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Review: Livid Instruments Guitar Wing

March 30, 2015

As more and more of the guitarist’s rack goes virtual, there is a greater need for something to control it all. MIDI-controlled effects offer unprecedented ways to alter guitar performance, and programs such as Native Instruments Guitar Rig can be used to build elaborate guitar-processing setups, with almost every knob and button accessible via Control Change messages. Modern DAW software apps typically include a wealth of guitar-oriented plug-ins, in addition to sophisticated recording and mixing capabilities— all crying out for MIDI control. On top of that, tons of synthesizer plug-ins are just waiting to be played from your four- or six-string axe.

Guitarists, like most humans, have a limited number of appendages to handle all of the opportunities to alter, modulate, and automate. Pedals are fine, but they are generally lacking in the precision afforded by our fingers. Clearly, we need a controller that we can use with our hands, that minimally intrudes on our instrument and technique.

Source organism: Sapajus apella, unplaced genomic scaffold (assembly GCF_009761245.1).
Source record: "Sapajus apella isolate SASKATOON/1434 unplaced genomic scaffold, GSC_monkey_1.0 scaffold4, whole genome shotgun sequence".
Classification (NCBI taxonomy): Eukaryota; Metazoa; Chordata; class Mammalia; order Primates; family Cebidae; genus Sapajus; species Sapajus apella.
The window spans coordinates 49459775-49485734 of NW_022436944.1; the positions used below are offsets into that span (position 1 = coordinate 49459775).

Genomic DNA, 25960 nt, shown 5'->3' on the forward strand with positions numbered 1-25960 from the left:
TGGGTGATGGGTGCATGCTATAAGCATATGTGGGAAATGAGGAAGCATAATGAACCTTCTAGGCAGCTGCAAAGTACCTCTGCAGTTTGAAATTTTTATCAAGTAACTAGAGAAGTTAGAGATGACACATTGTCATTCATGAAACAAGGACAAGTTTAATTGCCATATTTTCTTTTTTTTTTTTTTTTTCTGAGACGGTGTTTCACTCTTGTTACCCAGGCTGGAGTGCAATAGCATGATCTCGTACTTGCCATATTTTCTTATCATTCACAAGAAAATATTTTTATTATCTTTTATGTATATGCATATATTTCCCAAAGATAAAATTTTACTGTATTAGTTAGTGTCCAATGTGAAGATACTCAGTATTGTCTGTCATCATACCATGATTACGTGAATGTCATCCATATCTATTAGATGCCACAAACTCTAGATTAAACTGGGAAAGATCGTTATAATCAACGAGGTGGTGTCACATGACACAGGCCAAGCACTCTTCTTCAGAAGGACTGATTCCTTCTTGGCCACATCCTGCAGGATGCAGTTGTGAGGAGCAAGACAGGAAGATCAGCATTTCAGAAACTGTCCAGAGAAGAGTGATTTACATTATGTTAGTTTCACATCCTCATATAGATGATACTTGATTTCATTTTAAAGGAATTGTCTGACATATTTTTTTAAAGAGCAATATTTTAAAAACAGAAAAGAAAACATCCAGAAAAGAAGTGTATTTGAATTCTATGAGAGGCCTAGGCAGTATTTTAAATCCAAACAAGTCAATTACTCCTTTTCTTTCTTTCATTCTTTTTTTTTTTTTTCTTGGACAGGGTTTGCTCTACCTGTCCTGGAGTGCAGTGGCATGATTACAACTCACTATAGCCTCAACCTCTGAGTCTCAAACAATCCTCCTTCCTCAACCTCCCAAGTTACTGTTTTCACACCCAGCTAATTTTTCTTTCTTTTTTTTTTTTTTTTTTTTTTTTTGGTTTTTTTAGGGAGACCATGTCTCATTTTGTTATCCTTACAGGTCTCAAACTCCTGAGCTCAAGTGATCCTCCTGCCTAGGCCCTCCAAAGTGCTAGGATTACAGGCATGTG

The Livid Instruments Guitar Wing brings the finer control of a keyboard controller to your electric guitar. What’s more, it is a Bluetooth device, eliminating the need for a wired connection with your computer: The package includes a USB-type receiver.

Fig. 1. The Guitar Wing attaches to the lower horn of your electric guitar or bass. Spacers are included to fit the device onto instruments of various sizes.
Guitar Wing fits onto the lower horn of your electric guitar or bass by means of a plastic, rubber-covered clamp attached to the bottom of the control surface (see Figure 1). The included spacers can be used to accommodate guitars with different dimensions, and you can adjust the angle of the wing to one of three positions. The unit fit snugly on my Epiphone Genesis.

WING COMMANDER

Guitar Wing’s surface is covered with pads, buttons, and channels that serve as touch faders. With the exception of four switches on the side of the unit, all controls are illuminated, color coded, and animated to indicate activity. A micro-USB port—strictly for charging the unit’s Lithium Ion battery—sits on the side next to the power switch. The power switch feels stiff and unyielding, and with its knurled edge lying flat against the side of the wing, it makes it difficult to toggle. An easy-to-grasp, protruding switch would make it easier to access, especially in live performance.

By default, all control objects (with the exception of the accelerometer) send MIDI Note On messages, and the pads can send a combination of notes and Control Change (CC) messages. Guitar Wing’s accelerometer enables motion control, sending independent messages over X, Y, and Z axes; you are free to send CCs, Pitch Bend, After-touch, or no message, if your movements require no extraneous output.

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